Sebastiaan Bremer, Amanda Keeley, Laura Mosquera, Ester Partegas
17 November – 16 December, 2000
Opening reception Friday November 17th, 6-8pm
Spencer Brownstone Gallery is pleased to announce a group exhibition of works by Ester Partegas, Amanda Keeley, Laura Mosquera, and Sebastiaan Bremer. Whether it is humorous, sympathetic or ironic, these artists portray unidentifiable individuals within highly recognizable groups. The title of the exhibition refers both to the human figure that appears in all these works as well as conjures up the idea of discovery and understanding. The show examines how labels, clothing, accessories and postures shape the perception of our psychology – a psychology that is now cultural rather than personal. In the works presented in the exhibition, clues are scattered throughout and enable the viewer to place these figures in a larger social context.
Ester Partegas's sculptures and drawings incorporate hi-tech paraphernalia and corporate logos. Ironically these accessories are presented in a larger scale and greater detail than the figures themselves thus, underlying the importance of materials in the contemporary consciousness. Similarly Laura Mosquera's clusters of young people in generic interiors explore the impersonal side of the materialistic society. In her work clothing either hides or defines the figure. Even though these people are seen in large groups and crowds, within shared spaces, they still remain detached from one another. The artist deliberately creates a paint by numbers type of painting with flat bright colors in order to heighten the discomfort of the viewer. The women in Amanda Keeley's drawings are lost on the background of large blank white sheets of paper. The figures are outlined with amazing simplicity. Yet, within the hollowed out figure, there remains all the information about her class, interests and lifestyle. Sebastiaan Bremer paints a decorative veil of white dots over his photographs. The screening effect blurs the recognizable features of the figures and guards their anonymity. The people under this veil are hidden and all that remains is their social backdrop.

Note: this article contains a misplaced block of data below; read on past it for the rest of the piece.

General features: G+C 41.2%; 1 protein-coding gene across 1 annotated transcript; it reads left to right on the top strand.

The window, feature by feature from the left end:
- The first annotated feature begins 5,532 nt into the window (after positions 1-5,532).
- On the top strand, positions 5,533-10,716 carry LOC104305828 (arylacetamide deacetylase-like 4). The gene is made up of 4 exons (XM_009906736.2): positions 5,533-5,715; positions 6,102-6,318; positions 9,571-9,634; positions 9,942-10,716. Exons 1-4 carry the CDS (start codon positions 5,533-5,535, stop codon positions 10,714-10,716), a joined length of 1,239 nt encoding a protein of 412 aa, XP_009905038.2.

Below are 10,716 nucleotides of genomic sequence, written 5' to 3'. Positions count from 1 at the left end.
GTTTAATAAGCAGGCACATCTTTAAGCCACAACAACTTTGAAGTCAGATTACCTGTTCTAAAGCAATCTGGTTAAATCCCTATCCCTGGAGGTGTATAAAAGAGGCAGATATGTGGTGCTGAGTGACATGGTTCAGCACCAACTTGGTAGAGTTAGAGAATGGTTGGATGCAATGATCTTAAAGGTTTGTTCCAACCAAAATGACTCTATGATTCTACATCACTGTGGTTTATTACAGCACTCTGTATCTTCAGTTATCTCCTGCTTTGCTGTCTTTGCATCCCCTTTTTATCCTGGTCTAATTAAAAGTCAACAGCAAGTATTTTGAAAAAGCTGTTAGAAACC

Sebastiaan Bremer, Amanda Keeley, Laura Mosquera and Ester Partegas